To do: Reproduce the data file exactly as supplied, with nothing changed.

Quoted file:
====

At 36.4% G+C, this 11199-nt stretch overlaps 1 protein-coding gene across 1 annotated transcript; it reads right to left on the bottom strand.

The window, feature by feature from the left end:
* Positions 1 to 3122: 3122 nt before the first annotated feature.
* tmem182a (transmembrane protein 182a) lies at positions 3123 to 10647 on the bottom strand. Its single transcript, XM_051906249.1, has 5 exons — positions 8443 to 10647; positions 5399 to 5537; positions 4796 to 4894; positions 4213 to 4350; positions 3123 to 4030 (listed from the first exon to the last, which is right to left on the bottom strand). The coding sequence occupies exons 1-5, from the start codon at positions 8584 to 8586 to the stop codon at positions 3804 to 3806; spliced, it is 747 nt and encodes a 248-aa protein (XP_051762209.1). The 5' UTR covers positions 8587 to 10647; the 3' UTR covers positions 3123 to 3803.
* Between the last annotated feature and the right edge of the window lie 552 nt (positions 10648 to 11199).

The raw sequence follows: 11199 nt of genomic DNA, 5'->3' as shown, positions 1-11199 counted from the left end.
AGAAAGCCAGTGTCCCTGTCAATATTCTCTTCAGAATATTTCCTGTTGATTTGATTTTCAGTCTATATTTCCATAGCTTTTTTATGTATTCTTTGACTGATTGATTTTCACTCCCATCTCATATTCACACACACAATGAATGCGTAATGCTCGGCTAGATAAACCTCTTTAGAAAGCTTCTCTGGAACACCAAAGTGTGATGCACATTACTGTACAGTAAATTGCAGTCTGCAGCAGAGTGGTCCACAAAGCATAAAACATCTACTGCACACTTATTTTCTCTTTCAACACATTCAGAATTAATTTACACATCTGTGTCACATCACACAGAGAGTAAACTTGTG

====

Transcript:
At 36.4% G+C, this 11199-nt stretch overlaps 1 protein-coding gene across 1 annotated transcript; it reads right to left on the bottom strand.

The window, feature by feature from the left end:
* Positions 1 to 3122: 3122 nt before the first annotated feature.
* tmem182a (transmembrane protein 182a) lies at positions 3123 to 10647 on the bottom strand. Its single transcript, XM_051906249.1, has 5 exons — positions 8443 to 10647; positions 5399 to 5537; positions 4796 to 4894; positions 4213 to 4350; positions 3123 to 4030 (listed from the first exon to the last, which is right to left on the bottom strand). The coding sequence occupies exons 1-5, from the start codon at positions 8584 to 8586 to the stop codon at positions 3804 to 3806; spliced, it is 747 nt and encodes a 248-aa protein (XP_051762209.1). The 5' UTR covers positions 8587 to 10647; the 3' UTR covers positions 3123 to 3803.
* Between the last annotated feature and the right edge of the window lie 552 nt (positions 10648 to 11199).

The raw sequence follows: 11199 nt of genomic DNA, 5'->3' as shown, positions 1-11199 counted from the left end.
AGAAAGCCAGTGTCCCTGTCAATATTCTCTTCAGAATATTTCCTGTTGATTTGATTTTCAGTCTATATTTCCATAGCTTTTTTATGTATTCTTTGACTGATTGATTTTCACTCCCATCTCATATTCACACACACAATGAATGCGTAATGCTCGGCTAGATAAACCTCTTTAGAAAGCTTCTCTGGAACACCAAAGTGTGATGCACATTACTGTACAGTAAATTGCAGTCTGCAGCAGAGTGGTCCACAAAGCATAAAACATCTACTGCACACTTATTTTCTCTTTCAACACATTCAGAATTAATTTACACATCTGTGTCACATCACACAGAGAGTAAACTTGTG